Nearly 30 percent of recent combat vets treated by VA have PTSD

A recent VA report on post-traumatic stress disorder revealed that nearly 30 percent of veterans who served in conflicts in Iraq and Afghanistan and treated at VA hospitals were diagnosed with PTSD, The Daily Beast reports.

The report, posted to the VA's website without fanfare, showed that 247,243 of the 834,463 treated veterans from the two conflicts were diagnosed with PTSD, the news organization reported.

Josh Taylor, a VA spokesman, told The Daily Beast the agency still estimates the overall PTSD rate to be 20 percent across the entire population of Iraq and Afghanistan veterans, not just those who sought treatment from VA facilities.

The Daily Beast reported that Taylor's assessment comes from "current literature," and that Taylor cited as recent a 2008 RAND Corp. study titled "Invisible Wounds of War: Psychological and Cognitive Injuries, Their Consequences, and Services to Assist Recovery." That report was based on a collection of PTSD existing data collected from April 2007 to January 2008.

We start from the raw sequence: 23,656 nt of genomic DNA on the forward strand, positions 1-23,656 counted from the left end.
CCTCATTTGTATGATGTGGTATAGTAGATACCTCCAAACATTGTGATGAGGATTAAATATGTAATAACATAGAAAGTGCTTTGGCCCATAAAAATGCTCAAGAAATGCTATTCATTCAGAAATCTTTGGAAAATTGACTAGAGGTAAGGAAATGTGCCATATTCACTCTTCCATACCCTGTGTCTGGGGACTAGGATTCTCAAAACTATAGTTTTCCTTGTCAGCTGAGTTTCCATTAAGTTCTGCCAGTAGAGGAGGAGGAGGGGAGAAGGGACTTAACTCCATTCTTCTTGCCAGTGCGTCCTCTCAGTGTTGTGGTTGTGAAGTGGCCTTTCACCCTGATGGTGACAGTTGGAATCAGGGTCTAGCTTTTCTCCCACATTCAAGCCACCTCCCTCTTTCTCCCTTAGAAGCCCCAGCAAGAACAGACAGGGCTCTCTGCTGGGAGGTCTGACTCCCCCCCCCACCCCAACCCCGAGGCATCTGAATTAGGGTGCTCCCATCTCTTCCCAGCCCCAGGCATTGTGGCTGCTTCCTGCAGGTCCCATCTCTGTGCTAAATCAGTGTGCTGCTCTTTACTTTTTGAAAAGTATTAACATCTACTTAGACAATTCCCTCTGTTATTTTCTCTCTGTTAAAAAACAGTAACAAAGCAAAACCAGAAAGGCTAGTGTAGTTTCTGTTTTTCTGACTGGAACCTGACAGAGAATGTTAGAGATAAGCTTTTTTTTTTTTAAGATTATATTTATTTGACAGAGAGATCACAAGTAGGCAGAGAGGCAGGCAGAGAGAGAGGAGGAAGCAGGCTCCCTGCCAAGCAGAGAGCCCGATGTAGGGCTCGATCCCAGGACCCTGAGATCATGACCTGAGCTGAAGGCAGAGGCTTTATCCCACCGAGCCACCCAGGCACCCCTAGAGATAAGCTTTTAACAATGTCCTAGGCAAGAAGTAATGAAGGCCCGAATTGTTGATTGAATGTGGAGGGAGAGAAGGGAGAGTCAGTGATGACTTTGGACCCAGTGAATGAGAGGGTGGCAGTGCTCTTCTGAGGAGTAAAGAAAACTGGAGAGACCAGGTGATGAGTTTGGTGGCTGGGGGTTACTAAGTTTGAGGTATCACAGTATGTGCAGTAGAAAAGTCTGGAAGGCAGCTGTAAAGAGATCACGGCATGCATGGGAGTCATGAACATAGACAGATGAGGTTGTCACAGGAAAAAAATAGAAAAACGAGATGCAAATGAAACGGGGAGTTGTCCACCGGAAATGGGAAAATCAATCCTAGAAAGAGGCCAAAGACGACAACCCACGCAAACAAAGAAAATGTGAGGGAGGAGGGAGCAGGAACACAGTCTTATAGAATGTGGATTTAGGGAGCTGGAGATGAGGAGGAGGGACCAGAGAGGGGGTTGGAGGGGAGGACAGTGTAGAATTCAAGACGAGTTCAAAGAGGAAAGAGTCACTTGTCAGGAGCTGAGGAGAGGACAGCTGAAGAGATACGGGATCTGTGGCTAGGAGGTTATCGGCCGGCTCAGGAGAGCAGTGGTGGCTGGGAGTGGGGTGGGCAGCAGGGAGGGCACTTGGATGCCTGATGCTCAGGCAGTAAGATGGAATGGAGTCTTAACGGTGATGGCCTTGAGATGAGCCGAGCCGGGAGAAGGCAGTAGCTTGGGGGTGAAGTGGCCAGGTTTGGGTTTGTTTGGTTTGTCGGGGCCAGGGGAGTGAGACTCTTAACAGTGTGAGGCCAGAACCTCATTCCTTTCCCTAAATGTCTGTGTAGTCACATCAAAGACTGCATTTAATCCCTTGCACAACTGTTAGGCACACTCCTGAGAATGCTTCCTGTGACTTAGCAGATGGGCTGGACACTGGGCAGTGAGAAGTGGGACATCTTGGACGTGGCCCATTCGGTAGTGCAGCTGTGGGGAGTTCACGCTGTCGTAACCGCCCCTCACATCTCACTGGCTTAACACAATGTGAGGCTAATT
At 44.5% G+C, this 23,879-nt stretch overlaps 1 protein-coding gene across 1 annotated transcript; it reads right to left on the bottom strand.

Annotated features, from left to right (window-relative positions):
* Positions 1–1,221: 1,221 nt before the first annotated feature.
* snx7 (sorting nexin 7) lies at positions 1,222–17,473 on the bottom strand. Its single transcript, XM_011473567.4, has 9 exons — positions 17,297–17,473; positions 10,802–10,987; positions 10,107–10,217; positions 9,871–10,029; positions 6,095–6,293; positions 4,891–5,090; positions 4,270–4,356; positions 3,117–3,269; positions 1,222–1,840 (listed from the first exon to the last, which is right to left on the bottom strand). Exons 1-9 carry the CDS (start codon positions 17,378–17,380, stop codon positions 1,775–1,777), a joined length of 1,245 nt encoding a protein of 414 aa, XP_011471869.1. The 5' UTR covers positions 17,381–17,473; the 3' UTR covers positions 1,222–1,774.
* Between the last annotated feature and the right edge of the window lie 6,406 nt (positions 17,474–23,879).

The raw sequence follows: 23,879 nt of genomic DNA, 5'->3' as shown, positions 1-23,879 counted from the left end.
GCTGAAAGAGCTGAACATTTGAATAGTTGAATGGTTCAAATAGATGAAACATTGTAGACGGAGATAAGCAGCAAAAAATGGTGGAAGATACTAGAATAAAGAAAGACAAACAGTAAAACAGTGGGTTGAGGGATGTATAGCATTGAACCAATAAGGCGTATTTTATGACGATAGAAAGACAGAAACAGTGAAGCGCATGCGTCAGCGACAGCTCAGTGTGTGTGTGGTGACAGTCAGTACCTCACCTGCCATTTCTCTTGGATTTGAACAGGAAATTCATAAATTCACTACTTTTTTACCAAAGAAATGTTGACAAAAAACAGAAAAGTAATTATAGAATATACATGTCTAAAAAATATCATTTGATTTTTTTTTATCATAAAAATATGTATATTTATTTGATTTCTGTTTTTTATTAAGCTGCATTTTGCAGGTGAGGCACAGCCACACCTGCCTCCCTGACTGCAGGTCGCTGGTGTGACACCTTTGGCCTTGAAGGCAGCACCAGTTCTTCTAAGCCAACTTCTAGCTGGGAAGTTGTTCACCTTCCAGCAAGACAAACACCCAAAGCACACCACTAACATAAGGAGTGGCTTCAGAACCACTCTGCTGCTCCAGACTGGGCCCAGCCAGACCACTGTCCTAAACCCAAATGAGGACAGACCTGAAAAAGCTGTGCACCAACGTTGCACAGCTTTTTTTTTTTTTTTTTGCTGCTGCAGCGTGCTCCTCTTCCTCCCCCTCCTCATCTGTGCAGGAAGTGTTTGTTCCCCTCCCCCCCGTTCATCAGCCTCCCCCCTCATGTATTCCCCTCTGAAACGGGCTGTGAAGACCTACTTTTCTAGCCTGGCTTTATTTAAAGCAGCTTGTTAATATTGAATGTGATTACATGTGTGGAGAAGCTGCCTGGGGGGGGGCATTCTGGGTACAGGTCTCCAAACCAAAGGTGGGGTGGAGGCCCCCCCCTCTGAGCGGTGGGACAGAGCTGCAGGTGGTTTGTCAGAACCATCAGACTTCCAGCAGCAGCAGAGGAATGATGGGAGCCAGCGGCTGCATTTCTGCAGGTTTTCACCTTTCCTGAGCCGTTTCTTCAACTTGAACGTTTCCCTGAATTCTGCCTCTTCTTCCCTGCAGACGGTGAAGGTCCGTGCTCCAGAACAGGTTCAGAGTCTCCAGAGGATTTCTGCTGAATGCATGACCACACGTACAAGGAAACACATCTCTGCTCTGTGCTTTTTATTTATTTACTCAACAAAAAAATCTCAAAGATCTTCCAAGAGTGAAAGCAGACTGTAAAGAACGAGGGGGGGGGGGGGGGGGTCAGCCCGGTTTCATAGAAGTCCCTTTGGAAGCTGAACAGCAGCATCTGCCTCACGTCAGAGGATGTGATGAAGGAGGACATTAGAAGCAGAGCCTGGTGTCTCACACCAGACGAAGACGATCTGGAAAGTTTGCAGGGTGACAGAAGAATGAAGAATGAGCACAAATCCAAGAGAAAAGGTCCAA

According to a 2010 study published by the American Journal for Public Health and cited by The Daily Beast, troops who’ve been deployed multiple times to Iraq and Afghanistan are more than three times as likely as soldiers with no previous deployments to screen positive for PTSD and major depression.

The Daily Beast cited another VA in-house discrepancy from 2009, in which the VA estimated a PTSD rate, based on a 2004 study, of 12 percent and 18 percent for Afghanistan and Iraq veterans, respectively. But a VA healthcare report that same year said the number of PTSD sufferers who'd actually been seen by doctors was 23 percent, the Daily Beast reported.

Source: The Daily Beast 

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